By Yvette Amice
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Additional resources for Les nombres p-adiques (Collection Sup)
30 In the north of Europe, we find the same trend. In England, if elites did not speak French, at least they peppered their English with French terms such as grand monde, risqué, épuisée or à la mode itself (as in Italian), according to John Dryden’s Marriage à la Mode (1673). In Sweden, French was in use at the court of Gustav III (who reigned from 1771 to 1792). 31 In the United Provinces, French was spoken alongside Dutch at the court of Prince Fredrik Hendrik (in office 1625–47), while in the eighteenth century it was the language of high society in The Hague.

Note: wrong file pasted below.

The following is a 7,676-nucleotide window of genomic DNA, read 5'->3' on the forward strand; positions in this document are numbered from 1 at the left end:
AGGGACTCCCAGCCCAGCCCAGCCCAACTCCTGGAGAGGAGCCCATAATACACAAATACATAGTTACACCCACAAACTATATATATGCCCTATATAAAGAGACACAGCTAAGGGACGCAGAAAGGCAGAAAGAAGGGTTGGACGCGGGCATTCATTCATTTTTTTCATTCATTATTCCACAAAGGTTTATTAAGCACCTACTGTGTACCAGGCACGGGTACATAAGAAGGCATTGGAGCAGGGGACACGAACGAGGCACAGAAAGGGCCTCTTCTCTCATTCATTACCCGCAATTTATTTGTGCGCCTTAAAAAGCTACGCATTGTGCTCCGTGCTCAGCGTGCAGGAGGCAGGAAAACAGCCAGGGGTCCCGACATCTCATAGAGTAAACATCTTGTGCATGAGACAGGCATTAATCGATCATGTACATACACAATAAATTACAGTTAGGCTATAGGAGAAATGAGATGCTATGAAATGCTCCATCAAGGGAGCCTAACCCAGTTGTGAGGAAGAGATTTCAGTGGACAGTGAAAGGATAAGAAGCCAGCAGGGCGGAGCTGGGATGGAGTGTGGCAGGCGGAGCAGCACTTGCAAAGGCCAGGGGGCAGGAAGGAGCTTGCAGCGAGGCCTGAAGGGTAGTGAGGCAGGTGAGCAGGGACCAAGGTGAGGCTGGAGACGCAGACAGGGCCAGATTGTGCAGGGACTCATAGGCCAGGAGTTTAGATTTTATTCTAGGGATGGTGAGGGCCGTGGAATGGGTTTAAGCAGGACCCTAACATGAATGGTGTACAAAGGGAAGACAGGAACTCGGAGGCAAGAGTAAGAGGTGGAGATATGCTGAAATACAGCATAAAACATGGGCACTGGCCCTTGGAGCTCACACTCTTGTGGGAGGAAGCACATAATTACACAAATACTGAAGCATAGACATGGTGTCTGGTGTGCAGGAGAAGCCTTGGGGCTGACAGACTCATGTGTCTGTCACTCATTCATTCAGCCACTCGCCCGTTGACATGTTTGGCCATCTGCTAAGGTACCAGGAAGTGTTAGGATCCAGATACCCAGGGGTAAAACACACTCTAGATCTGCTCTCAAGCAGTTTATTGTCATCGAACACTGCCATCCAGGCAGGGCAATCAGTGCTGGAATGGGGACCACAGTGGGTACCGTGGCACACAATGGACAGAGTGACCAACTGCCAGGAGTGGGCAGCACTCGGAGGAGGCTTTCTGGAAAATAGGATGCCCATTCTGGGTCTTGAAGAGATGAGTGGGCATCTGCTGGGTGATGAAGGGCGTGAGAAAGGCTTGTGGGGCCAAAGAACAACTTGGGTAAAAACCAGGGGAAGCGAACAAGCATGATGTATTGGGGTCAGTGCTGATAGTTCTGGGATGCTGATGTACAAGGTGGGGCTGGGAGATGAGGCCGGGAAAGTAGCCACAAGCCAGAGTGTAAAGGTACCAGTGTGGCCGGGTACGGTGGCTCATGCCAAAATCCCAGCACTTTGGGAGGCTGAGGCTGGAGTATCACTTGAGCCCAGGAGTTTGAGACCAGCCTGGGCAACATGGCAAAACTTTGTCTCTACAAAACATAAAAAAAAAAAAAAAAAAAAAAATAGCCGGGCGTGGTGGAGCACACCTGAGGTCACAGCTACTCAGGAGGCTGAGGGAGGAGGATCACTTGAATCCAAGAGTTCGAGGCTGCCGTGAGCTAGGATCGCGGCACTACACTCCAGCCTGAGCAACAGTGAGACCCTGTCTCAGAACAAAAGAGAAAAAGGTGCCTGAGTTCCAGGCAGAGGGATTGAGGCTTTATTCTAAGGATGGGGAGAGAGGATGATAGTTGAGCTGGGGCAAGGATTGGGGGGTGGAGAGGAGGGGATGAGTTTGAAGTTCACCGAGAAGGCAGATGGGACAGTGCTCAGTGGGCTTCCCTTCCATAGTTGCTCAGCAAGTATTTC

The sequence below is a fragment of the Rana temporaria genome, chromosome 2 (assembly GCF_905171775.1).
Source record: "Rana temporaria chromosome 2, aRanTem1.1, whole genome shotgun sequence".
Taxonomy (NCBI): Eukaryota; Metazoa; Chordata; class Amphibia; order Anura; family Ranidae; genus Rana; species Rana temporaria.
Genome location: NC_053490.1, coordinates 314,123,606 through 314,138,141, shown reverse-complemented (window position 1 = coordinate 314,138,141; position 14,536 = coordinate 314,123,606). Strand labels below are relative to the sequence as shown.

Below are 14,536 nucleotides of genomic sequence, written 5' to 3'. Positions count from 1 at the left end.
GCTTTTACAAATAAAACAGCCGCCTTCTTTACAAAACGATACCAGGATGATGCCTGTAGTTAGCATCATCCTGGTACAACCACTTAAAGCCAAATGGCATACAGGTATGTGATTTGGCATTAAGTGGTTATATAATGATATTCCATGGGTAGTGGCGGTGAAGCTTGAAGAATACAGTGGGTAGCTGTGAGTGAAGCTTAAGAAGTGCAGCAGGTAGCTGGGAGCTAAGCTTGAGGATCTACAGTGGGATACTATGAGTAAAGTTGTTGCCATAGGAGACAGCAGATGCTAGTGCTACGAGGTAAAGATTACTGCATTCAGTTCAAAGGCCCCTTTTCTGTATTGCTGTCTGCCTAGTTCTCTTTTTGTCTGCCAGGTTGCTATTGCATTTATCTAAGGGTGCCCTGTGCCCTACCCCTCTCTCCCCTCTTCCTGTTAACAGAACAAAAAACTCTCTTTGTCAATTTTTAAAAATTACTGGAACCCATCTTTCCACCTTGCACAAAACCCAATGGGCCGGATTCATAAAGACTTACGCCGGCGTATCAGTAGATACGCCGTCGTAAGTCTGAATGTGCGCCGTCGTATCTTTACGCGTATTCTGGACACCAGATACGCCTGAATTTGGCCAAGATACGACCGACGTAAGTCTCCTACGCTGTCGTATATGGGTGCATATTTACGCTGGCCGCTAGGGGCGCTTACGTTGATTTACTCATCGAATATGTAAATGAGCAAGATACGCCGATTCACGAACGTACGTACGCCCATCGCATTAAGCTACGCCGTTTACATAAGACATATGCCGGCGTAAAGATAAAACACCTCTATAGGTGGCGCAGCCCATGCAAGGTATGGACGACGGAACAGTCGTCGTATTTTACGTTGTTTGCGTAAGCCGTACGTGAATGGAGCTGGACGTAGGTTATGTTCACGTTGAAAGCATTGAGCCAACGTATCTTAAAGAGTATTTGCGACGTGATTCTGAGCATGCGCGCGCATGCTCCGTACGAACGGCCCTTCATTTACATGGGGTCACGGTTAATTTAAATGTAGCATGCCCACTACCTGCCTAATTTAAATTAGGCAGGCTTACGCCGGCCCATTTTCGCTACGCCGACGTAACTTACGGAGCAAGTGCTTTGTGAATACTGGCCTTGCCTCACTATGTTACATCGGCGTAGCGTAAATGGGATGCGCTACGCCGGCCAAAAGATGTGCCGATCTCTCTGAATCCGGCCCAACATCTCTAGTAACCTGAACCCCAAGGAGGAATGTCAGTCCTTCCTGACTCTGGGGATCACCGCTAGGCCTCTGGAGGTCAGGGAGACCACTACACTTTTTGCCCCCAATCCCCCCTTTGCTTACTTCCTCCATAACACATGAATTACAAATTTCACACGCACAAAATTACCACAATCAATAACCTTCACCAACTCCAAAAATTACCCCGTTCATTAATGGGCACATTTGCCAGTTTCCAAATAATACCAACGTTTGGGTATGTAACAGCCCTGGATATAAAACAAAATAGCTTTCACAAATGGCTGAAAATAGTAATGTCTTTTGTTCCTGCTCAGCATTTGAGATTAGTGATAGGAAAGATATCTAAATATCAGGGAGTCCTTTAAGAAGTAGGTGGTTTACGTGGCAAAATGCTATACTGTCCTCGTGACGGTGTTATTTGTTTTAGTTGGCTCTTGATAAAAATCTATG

55 24 GESINE ARGENT, VLADISLAV RJÉOUTSKI AND DEREK OFFORD mind, we can now turn to the way in which historical sociolinguistic work can engage with the study of French as a prestige language. Historical sociolinguistics and the study of French as a prestige language If we are to arrive at an understanding of the diverse origins of francophonie, its influence in single countries, as well as across the European continent as a whole, and its socio-political context, then we should not confine ourselves to a purely historical or linguistic perspective.
However, historical sociolinguistic study faces some specific challenges that apply to historical enquiry. Unlike scholars of twentieth-century sociolinguistics, historical sociolinguists must contend with ‘bad data’,65 or rather ‘imperfect data’ as Brian Joseph66 chooses to describe the scant, sometimes inaccessible or unreliable sources with which historical sociolinguists are faced, and certainly they have no access to reliable spoken language data. Historical sociolinguists have at their disposal a range of materials which, depending on the time and place studied, can be extensive or extremely limited.
Les nombres p-adiques (Collection Sup) by Yvette Amice